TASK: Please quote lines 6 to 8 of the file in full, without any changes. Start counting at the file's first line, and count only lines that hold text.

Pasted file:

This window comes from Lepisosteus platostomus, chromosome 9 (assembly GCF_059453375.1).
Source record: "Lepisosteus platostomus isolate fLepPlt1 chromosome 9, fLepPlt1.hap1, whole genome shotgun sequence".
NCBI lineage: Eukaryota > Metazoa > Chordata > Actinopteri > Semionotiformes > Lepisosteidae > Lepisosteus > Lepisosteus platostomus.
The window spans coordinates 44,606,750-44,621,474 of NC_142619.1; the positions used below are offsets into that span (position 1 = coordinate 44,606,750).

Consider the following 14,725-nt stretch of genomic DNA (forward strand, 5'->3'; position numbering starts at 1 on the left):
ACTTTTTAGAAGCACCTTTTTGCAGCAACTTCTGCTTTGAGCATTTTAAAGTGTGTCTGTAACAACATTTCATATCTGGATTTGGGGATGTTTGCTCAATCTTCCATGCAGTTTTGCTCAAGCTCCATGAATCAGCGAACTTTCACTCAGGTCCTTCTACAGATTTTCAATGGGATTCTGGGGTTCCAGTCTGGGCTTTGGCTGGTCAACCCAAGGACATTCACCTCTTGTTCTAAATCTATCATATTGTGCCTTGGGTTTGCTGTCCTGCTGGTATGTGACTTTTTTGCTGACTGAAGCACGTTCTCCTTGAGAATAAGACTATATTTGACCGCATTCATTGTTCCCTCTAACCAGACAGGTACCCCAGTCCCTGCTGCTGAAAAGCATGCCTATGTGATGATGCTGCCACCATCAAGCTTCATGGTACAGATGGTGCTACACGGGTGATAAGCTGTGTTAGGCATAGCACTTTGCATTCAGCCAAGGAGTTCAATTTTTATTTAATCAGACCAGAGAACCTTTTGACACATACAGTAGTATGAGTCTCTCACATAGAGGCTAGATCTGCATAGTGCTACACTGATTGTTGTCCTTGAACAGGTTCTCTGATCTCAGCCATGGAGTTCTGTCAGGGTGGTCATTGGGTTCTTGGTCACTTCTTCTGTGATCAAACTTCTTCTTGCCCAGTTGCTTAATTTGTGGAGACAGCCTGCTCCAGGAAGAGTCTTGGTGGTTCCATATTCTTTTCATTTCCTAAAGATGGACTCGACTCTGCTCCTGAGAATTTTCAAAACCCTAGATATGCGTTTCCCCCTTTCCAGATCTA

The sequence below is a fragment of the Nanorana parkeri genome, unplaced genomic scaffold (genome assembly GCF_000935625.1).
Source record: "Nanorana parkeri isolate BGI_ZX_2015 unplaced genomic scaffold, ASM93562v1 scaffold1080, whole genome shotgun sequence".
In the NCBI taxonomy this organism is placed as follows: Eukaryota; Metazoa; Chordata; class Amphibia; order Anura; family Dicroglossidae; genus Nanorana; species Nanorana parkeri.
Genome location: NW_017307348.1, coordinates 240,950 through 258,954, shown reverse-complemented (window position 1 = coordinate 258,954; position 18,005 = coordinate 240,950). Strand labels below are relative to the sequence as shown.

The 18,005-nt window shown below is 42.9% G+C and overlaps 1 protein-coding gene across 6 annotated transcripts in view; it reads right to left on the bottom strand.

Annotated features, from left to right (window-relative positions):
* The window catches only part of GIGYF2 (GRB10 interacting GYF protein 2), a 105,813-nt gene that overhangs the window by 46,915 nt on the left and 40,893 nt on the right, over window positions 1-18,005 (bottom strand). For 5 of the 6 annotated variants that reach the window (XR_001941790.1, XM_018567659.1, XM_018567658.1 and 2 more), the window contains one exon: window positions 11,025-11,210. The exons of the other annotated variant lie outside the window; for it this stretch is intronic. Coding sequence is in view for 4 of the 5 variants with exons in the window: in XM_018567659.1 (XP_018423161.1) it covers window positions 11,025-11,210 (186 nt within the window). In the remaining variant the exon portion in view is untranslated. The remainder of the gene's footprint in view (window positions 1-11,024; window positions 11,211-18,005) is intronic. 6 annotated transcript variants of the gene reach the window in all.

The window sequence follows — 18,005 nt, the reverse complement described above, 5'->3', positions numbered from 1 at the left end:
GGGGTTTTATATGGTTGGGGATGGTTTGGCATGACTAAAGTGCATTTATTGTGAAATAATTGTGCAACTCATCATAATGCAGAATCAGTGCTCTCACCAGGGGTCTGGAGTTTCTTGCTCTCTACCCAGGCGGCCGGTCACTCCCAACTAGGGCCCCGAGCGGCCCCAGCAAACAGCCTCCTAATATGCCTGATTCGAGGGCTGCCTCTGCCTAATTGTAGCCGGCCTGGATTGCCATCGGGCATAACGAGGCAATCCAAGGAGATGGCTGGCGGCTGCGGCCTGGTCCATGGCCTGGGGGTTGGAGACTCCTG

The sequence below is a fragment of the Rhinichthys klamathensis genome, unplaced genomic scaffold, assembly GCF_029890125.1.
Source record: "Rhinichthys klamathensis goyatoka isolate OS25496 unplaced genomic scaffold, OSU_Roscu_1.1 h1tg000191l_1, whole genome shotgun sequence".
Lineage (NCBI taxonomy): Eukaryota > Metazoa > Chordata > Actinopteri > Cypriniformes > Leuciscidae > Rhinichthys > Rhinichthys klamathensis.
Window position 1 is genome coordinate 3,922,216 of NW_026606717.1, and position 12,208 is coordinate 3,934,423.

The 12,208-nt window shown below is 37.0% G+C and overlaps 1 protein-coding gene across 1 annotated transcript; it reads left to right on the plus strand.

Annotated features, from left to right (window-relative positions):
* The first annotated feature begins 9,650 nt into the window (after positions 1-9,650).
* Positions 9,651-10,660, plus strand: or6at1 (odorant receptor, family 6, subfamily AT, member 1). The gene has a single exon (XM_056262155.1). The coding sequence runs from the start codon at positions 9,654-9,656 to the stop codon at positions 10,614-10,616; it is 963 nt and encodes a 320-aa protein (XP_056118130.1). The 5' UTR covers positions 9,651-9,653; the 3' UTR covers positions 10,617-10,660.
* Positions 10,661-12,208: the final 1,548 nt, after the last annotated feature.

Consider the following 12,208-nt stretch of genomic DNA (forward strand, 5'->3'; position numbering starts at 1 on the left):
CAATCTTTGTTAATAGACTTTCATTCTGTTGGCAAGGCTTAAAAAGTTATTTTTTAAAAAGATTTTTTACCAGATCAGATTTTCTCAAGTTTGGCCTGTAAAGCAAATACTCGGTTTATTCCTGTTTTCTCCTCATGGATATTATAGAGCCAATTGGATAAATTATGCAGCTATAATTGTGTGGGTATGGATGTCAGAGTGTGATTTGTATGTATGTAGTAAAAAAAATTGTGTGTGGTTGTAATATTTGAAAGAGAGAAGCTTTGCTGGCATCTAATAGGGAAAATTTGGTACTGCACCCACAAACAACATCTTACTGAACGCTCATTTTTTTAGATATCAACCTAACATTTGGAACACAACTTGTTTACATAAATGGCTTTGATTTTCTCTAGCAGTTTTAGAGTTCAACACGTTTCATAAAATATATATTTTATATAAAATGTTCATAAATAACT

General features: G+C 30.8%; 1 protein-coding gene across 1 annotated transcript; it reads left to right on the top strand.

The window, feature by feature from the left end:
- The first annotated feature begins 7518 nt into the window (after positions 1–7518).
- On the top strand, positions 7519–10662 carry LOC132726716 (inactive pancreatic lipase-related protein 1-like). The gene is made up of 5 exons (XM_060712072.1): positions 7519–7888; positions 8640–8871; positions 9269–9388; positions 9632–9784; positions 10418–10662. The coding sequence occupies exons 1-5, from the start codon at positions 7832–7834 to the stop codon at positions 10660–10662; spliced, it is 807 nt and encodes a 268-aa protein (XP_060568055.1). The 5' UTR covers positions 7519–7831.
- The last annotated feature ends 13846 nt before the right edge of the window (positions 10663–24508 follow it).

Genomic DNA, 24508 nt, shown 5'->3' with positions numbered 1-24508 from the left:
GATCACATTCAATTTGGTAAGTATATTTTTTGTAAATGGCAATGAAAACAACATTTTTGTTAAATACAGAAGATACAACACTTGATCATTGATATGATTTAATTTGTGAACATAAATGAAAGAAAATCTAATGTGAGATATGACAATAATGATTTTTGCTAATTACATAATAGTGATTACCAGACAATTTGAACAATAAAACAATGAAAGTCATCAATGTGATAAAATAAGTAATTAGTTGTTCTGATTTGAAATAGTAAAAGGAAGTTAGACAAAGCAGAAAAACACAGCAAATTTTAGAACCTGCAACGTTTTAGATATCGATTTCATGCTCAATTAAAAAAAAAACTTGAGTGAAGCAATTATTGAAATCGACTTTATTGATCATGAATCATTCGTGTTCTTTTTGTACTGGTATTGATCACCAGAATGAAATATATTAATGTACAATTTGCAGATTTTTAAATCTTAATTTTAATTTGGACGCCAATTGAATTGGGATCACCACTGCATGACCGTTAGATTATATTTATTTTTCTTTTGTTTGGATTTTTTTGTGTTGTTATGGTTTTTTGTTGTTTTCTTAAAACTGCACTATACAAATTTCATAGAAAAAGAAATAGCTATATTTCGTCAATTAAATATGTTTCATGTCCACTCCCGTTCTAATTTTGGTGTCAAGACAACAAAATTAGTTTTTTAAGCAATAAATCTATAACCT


ACTTTTTAGAAGCACCTTTTTGCAGCAACTTCTGCTTTGAGCATTTTAAAGTGTGTCTGTAACAACATTTCATATCTGGATTTGGGGATGTTTGCTCAATCTTCCATGCAGTTTTGCTCAAGCTCCATGAATCAGCGAACTTTCACTCAGGTCCTTCTACAGATTTTCAATGGGATTCTGGGGTTCCAGTCTGGGCTTTGGCTGGTCAACCCAAGGACATTCACCTCTTGTTCTAAATCTATCATATTGTGCCTTGGGTTTGCTGTCCTGCTGGTATGTGACTTTTTTGCTGACTGAAGCACGTTCTCCTTGAGAATAAGACTATATTTGACCGCATTCATTGTTCCCTCTAACCAGACAGGTACCCCAGTCCCTGCTGCTGAAAAGCATGCCTATGTGATGATGCTGCCACCATCAAGCTTCATGGTACAGATGGTGCTACACGGGTGATAAGCTGTGTTAGGCATAGCACTTTGCATTCAGCCAAGGAGTTCAATTTTTATTTAATCAGACCAGAGAACCTTTTGACACATACAGTAGTATGAGTCTCTCACATAGAGGCTAGATCTGCATAGTGCTACACTGATTGTTGTCCTTGAACAGGTTCTCTGATCTCAGCCATGGAGTTCTGTCAGGGTGGTCATTGGGTTCTTGGTCACTTCTTCTGTGATCAAACTTCTTCTTGCCCAGTTGCTTAATTTGTGGAGACAGCCTGCTCCAGGAAGAGTCTTGGTGGTTCCATATTCTTTTCATTTCCTAAAGATGGACTCGACTCTGCTCCTGAGAATTTTCAAAACCCTAGATATGCGTTTCCCCCTTTCCAGATCTA

The sequence below is a fragment of the Nanorana parkeri genome, unplaced genomic scaffold (genome assembly GCF_000935625.1).
Source record: "Nanorana parkeri isolate BGI_ZX_2015 unplaced genomic scaffold, ASM93562v1 scaffold1080, whole genome shotgun sequence".